secretary sitting among folders in bad mood in bright officeThere is a lot of coverage in the press about the transformation of workforce culture, resulting from the well documented generational shifts that are occurring in the workplace. As Baby Boomers retire, or at least step down into part-time/stewardship roles, their shoes are being filled by the maturing generation X. This is leaving a gap at the bottom for the arrival of the burgeoning millennial generation who, by current estimates, make up around 40 percent of the workforce and will make up 50 percent of the U.S. workforce by 2020.

As a result of this generational shift, many employers are scrambling to adjust their employer brands in order to be relevant and attractive to this new wave of young talent that is sweeping across the corporate sphere.

But, the question that is rarely asked is whether Millennials are really that different anyway. Is there really such a need to lay out a special corporate red carpet or will the current red carpet that we’ve been using for other generations do just fine?

For starters, there is research around which questions the generational stereotypes that many have bought into. For example, a Korn/Ferry white paper, Rethinking Generation Gaps in The Workplace by UNC Kenan-Flager Business School, concluded that all four generations have similar key work motivators for job security and promotion opportunities. Commitment levels were also found to be the same across generations, although younger generations were ready to accept higher risk earlier in their career. However, this may not be so much attitude related but age related in that younger people are less likely to have accumulated financial commitments and dependents, meaning they can handle more risk. Arguably, certain older workers who have not accumulated ties and dependents may also be open to more risk.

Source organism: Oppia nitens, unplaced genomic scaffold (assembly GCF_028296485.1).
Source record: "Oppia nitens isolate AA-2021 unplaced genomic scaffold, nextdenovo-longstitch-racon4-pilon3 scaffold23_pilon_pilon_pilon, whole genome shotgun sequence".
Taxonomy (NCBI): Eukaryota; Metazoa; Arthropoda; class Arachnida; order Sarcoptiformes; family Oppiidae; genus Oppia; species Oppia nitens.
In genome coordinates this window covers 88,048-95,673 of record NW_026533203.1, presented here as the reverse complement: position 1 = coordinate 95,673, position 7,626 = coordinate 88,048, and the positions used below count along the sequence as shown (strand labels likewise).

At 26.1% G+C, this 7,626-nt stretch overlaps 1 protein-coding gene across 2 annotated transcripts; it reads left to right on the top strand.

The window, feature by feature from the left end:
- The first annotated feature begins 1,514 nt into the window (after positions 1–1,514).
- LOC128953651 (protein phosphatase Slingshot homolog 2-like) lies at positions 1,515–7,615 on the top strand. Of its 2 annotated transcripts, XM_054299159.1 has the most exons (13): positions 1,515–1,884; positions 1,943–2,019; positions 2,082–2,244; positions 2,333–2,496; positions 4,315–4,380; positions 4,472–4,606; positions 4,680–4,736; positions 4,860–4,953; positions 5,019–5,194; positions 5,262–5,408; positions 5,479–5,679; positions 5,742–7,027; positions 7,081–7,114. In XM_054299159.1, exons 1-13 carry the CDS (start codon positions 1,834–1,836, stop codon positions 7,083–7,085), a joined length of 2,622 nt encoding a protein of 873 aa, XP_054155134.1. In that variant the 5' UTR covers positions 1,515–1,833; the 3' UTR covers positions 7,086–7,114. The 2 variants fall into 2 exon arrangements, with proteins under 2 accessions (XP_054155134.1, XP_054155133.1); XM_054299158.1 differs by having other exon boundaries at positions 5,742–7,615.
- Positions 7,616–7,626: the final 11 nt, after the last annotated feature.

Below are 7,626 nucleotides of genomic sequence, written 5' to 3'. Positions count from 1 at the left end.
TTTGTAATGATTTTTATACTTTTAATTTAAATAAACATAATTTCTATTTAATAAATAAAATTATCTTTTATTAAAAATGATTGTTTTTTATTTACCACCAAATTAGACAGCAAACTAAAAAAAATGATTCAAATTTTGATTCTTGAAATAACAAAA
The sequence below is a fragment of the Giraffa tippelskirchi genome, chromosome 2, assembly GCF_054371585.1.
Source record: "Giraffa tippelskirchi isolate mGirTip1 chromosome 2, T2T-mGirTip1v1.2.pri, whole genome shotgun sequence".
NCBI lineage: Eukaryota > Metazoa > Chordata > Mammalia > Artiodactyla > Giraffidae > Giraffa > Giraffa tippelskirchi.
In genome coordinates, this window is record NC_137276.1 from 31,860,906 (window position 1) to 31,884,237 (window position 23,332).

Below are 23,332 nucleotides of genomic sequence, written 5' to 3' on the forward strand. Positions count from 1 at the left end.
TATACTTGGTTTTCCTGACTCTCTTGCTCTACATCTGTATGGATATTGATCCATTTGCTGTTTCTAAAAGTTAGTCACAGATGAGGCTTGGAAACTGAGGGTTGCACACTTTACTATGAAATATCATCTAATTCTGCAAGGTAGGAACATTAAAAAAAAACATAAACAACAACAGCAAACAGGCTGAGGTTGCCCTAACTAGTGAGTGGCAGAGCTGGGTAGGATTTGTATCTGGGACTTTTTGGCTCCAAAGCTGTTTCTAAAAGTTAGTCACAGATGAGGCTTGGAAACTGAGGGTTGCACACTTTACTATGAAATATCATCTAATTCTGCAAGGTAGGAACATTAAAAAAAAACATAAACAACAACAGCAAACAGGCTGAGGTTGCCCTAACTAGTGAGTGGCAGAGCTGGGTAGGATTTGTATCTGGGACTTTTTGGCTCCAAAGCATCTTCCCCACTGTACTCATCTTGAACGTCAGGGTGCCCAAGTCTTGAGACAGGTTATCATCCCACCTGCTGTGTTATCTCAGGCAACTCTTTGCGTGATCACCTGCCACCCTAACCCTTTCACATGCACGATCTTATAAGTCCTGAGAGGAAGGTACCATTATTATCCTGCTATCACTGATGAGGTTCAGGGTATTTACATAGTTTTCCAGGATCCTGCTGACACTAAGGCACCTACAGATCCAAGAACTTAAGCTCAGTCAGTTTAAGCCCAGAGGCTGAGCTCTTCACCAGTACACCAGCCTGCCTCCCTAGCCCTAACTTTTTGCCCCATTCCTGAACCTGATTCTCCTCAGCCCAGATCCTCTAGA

As well as this, Professor Ben Rosen at Kenan-Flagler Business School conducted in-house research and also found many shared characteristics and expectations across generations. He looked at 5,400 workers and found that all living generations (Boomers, Gen Xers and Millennials) expected the five following things from their employers and these are to:

  1. To work on challenging projects.
  2. Competitive compensation.
  3. Opportunities for advancement and chances to learn and grow in their jobs.
  4. To be fairly treated.
  5. Work-life balance.

He also found similarities in expectations of leadership, with all generations characterizing the ideal leader in the following ways:

  1. Leads by example.
  2. Is accessible.
  3. Helps others see how their roles contribute to the organization.
  4. Acts as a coach and mentor.
  5. Challenges others and holds others accountable.

Now, while I am not denying the existing of generational differences in attitude and expectations, it is likely that the combined effect of over reporting of the generational differences has exaggerated its importance and drowned out the case for the generational similarities, of which there are many key ones.

Therefore, it seems to me that millennials aren’t really that different from the rest, and there is enough research out there clearly outlining plenty of generational similarities around which business can build a unified cross generational employer branding and engagement plan, incorporating many if not all of the traditional brand incentives. There is no need to roll out a new employer branding red carpet for millennials, because with a few tweaks, the existing red carpet will work just fine.

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